There has been no shortage of advice coming England's way but Fletcher believes that it is the role of the coaches in Australia to get Harmison back to his best. Rightly, he feels that taking in the views of Ian Botham, Dennis Lillee or any other former bowler that airs an opinion would only add to his confused state of mind. But perhaps Shine and Fletcher should read Newton's fourth Law, which deals with unbalanced forces.
Despite his problems it would be a major surprise if Harmison was left out on Friday, but Fletcher refused to rule out the possibility. "Steve is not the only bowler who has had problems and we have to look at some of the other bowlers as well," he said. "A couple of the batsmen got out softly too, but if we go in with two spinners we will have to reassess the situation and one of the seamers will have to be left out. But we have also been told that the seamers do quite well here too. We need to pick the side that is best equipped to beat Australia."
And defeat Australia, even if it was by the narrowest of margins, is just what England managed to do at Edgbaston following the heavy defeat in the first Test of the 2005 series. England are keen to compare their situation with last year, when Australia won the opening Test by 239 runs, because the tale has a positive outcome, but the only similarity, really, is the result.
At Lord's England's bowlers rattled the Australian batsmen. Harmison hit Justin Langer, Matthew Hayden and Ponting with short-pitched balls in the opening exchanges and Australia were bowled out for 190 in their first innings. The game then went away from England but those early blows had a huge influence on the series. In Brisbane there was nothing to suggest that this ground would be revisited. The only real positive was the batting of Paul Collingwood and Kevin Pietersen, but they will not win a Test for England here unless the bowlers take 20 wickets.
Fletcher, however, does believe in drawing a parallel. "We had a pitch at Lord's that suited Glenn McGrath ideally. There were cracks on the length that McGrath hits on a regular basis and we have had the same here. We have been in this situation before and the challenge is the same as it was in England. It is a huge challenge but we bounced back at Edgbaston and we need to do it here."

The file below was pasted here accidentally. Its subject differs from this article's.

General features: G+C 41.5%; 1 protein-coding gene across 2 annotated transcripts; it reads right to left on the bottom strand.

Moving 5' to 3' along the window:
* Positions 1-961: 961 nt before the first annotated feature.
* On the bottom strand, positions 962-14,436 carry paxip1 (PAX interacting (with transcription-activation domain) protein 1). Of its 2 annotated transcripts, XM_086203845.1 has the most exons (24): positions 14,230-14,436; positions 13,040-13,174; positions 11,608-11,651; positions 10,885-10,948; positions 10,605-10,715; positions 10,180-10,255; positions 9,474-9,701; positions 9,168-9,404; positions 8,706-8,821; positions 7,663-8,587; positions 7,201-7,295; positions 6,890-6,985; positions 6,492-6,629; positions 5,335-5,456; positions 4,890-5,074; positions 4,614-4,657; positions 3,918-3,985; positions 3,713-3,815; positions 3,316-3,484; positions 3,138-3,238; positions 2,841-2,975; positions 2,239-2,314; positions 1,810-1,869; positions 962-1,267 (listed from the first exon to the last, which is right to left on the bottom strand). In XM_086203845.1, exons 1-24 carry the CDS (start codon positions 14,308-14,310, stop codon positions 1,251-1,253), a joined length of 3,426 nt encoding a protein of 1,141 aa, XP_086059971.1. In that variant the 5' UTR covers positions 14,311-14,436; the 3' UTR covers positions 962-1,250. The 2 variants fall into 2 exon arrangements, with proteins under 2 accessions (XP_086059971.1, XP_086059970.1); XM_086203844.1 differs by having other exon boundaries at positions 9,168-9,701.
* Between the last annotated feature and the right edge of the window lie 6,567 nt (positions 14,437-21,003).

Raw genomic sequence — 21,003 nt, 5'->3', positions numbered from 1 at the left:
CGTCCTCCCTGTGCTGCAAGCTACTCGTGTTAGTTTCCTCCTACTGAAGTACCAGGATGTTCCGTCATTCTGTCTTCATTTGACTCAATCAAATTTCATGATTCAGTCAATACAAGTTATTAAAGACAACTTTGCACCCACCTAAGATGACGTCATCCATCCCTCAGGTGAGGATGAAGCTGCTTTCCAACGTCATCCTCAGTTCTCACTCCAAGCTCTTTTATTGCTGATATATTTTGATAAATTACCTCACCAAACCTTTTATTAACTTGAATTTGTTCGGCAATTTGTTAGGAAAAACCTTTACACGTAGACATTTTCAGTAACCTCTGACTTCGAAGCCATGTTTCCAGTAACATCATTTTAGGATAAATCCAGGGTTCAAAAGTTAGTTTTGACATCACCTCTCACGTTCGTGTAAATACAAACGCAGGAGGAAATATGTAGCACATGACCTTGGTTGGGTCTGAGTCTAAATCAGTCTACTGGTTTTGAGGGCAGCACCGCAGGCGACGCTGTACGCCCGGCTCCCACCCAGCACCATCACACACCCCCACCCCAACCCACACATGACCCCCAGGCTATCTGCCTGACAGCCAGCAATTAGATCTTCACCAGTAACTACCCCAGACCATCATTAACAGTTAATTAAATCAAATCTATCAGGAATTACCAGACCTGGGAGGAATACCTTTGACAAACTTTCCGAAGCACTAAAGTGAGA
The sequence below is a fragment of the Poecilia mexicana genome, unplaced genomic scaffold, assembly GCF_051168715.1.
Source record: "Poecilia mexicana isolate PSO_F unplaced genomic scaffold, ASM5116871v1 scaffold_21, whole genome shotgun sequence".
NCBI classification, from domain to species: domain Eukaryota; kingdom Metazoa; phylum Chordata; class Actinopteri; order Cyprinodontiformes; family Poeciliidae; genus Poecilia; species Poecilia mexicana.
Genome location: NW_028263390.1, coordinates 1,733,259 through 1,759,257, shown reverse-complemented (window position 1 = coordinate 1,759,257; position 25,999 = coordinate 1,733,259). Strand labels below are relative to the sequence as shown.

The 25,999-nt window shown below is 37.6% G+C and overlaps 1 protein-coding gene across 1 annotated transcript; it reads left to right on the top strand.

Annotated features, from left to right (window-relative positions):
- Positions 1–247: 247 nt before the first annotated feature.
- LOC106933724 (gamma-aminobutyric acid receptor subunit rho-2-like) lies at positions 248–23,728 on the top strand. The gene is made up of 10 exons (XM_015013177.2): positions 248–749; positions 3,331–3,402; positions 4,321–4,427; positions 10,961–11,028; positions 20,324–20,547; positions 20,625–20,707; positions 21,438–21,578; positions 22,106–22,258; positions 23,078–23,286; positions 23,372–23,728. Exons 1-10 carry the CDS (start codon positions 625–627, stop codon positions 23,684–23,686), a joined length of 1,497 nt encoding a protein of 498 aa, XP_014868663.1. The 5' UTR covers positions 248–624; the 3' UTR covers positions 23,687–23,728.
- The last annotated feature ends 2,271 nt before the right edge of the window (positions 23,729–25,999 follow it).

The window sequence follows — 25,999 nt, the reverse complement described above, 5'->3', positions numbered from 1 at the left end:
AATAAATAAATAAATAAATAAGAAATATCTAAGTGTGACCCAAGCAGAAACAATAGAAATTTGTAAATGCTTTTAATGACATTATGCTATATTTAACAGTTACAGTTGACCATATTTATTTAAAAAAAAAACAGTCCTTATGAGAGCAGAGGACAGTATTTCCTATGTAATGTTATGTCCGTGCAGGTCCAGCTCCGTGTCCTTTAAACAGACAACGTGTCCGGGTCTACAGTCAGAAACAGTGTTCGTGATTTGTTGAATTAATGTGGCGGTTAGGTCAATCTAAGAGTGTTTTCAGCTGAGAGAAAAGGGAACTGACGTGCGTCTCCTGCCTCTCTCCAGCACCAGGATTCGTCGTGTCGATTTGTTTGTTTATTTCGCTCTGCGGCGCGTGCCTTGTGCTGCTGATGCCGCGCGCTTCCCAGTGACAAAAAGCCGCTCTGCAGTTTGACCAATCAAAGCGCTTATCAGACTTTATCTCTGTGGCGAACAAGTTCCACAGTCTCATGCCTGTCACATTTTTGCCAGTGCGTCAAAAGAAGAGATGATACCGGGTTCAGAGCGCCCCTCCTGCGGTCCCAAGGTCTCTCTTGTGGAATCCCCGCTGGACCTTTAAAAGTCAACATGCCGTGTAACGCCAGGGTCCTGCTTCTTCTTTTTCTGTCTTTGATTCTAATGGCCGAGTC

Hussey expects Adelaide pitch to suit England as Warne goes solo again
Michael Hussey has predicted the problems England suffered on the fast, pacy track in Brisbane may not resurface at the slower Adelaide Oval in the second Test which starts on Friday.
The Australia batsman explained that despite the gulf between the sides at the Gabba, the Australians remain cautious of the Ashes holders. "We've got off to a great start - but it is just a start," Hussey said. "I think England can definitely bounce back. There's definitely no complacency from our point of view.
"The conditions in Adelaide might suit them a little bit more than the pace and the bounce of Brisbane. It's very difficult to come from slow pitches and adjust to faster conditions. But the pitches in Adelaide are going to be lower and slower - so it's going to be a much closer Test and a lot tougher."
Despite Hussey's pitch report, the Australian selectors have resisted the temptation to recall the back-up leg-spinner Stuart MacGill - instead preferring to retain the pace bowlers Mitchell Johnson and Shaun Tait in their 13-man squad. Australia did play both Shane Warne and MacGill in tandem in their seven-wicket win over West Indies in Adelaide last year, the former finishing with 6 for 80, but they look like using the same XI on Friday that won at the Gabba.
Should England call in an extra spinner, Hussey has backed his former team-mate at Northamptonshire, Monty Panesar, to make an impact. "I loved the way he went about his cricket," Hussey said. "A few of my team-mates used to say that we were a marriage made in heaven. He used to like to bowl all day in the nets, and I used to like to bat all day. We used to have plenty of battles in the nets together. I was really impressed because he was such a young spinner, yet knew his game and the importance of discipline. I thought he would get better and better tactically the more he played."